Which? welcomes UK retail banks ring-fencing planAllow banks to fail without crashing the economy

15 June 2011

Northern Rock logo

The Chancellor is set to announce plans to privatise Northern Rock

Chancellor George Osborne has signalled his intention to force banks to ring-fence their retail operations from their investment arms in a bid to protect consumers.

Which? chief executive, Peter Vicary-Smith has welcomed the news saying 'ring-fencing retail banking is a key step towards allowing banks to fail without bringing down the rest of the economy' but has warned banks not to use reforms as an excuse for price hikes.

Failing banks

Separating retail banks from their investment banking arms should make it easier and cheaper to sort them out should they get into difficulties. Vital retail operations could be prioritised and investment issues could be ring-fenced and dealt with separately, minimising the risk to consumers. Peter Vicary-Smith has warned:

'Banks should look to their investment arms to pay for these reforms as consumers are already paying through the nose for retail banking services – overdraft rates are at a 15-year high, mortgages are way above the base rate and savings are paying pitiful returns.'

Ring-fencing was one of the key proposals in the Which? backed Future of the Banking Commission and was also a recommendation in the Independent Commission on Banking (ICB) interim report published earlier this year.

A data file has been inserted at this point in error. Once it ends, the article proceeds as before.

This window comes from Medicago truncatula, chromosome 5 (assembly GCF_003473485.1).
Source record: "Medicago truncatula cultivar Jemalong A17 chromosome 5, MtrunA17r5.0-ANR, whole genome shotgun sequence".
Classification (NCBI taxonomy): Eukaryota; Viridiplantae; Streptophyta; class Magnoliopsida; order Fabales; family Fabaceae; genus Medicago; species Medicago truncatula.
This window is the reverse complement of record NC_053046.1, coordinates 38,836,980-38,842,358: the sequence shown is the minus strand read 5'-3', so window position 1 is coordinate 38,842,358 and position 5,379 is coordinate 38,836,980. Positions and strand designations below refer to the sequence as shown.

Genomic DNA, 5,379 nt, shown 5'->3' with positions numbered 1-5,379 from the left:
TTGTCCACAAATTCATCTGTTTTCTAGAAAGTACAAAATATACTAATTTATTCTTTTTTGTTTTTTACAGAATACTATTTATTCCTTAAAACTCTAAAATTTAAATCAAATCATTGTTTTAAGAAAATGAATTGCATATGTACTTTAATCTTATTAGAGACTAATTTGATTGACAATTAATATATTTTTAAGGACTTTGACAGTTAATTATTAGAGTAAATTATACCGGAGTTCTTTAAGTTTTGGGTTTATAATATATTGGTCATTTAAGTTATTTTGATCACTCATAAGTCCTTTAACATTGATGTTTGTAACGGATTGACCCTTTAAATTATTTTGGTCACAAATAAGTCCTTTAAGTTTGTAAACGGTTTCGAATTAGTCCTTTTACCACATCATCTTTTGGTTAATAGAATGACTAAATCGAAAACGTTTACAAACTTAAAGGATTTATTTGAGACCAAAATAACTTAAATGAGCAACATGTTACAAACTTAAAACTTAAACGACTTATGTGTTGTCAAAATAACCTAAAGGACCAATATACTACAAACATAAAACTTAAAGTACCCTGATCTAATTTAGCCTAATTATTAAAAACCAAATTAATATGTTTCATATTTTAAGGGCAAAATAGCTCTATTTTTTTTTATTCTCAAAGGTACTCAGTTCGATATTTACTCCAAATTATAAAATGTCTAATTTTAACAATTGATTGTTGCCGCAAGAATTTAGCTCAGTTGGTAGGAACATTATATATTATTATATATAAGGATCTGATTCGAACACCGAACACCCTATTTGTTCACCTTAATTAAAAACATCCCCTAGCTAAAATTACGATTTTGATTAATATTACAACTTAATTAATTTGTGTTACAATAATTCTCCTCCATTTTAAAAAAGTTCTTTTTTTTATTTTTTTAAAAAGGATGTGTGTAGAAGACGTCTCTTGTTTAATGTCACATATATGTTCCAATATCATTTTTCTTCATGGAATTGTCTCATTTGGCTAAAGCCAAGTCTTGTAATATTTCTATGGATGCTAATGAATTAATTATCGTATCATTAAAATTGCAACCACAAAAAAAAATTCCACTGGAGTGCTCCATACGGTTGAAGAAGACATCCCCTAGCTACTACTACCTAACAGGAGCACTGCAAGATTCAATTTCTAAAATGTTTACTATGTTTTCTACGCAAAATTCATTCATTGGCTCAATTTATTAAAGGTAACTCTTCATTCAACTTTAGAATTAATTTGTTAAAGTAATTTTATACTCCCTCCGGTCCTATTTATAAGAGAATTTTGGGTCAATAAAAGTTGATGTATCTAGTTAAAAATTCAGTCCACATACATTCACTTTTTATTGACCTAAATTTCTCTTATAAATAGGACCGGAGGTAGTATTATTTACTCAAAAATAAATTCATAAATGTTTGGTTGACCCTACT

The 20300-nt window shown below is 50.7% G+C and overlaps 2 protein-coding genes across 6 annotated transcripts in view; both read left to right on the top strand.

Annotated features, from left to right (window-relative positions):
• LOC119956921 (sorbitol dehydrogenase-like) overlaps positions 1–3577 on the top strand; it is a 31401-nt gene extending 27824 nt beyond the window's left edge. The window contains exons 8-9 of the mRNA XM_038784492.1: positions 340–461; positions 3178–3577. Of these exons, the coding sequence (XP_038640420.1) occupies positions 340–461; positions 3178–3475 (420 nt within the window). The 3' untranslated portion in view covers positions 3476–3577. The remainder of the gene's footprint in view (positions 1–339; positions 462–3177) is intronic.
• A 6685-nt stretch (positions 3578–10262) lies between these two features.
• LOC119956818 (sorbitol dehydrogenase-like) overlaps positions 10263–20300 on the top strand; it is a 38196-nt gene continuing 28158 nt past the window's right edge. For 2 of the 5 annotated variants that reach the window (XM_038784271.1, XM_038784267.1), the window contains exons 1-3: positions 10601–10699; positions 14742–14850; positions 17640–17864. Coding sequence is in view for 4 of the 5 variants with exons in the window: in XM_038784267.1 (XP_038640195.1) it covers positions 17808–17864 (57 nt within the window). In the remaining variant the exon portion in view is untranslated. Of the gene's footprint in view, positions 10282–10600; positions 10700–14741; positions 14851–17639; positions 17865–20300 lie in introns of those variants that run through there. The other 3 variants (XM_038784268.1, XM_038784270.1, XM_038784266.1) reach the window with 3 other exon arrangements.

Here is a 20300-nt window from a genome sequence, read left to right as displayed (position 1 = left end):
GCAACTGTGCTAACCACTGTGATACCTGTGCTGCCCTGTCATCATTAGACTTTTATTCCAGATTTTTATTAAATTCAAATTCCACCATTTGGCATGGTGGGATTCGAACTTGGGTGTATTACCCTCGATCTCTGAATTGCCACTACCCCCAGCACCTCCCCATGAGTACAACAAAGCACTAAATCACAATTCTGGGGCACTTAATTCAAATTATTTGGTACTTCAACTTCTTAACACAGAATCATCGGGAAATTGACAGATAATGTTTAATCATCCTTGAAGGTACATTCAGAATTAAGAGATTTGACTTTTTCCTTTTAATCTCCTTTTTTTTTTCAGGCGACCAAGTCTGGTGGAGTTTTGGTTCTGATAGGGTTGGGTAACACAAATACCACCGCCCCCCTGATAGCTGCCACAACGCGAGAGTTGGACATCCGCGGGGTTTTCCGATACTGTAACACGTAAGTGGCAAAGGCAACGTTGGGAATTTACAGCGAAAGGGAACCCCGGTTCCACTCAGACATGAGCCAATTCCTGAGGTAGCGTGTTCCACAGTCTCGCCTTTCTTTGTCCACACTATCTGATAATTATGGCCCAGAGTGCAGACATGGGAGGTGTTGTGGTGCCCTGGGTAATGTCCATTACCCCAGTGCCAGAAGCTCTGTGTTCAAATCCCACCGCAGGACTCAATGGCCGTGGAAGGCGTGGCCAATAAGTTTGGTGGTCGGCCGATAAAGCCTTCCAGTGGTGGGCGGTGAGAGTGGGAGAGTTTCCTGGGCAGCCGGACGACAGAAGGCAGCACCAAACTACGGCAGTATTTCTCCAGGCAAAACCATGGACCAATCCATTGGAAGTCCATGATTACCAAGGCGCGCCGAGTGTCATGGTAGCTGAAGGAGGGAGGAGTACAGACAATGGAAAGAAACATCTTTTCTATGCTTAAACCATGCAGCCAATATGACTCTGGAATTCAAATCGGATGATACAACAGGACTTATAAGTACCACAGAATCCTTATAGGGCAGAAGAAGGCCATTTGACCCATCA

Privatisation of Northern Rock

The Chancellor is also set to announce plans to privatise Northern Rock. The former mutual was nationalised in February 2008, in the early stages of the financial crisis. Which? chief executive, Peter Vicary-Smith, believes this is 'a golden opportunity to inject some much-needed competition into the banking sector.'

He also said: 'In a properly competitive market, banks wouldn't be able to get away with increasing prices. This is why it's vital that the sale of Northern Rock and Lloyds branches significantly enhances competition.'

Join the debate

Would you prefer banks didn't intertwine 'your' money with risky investment banking activity? Join the ring-fence debate on Which? Conversation

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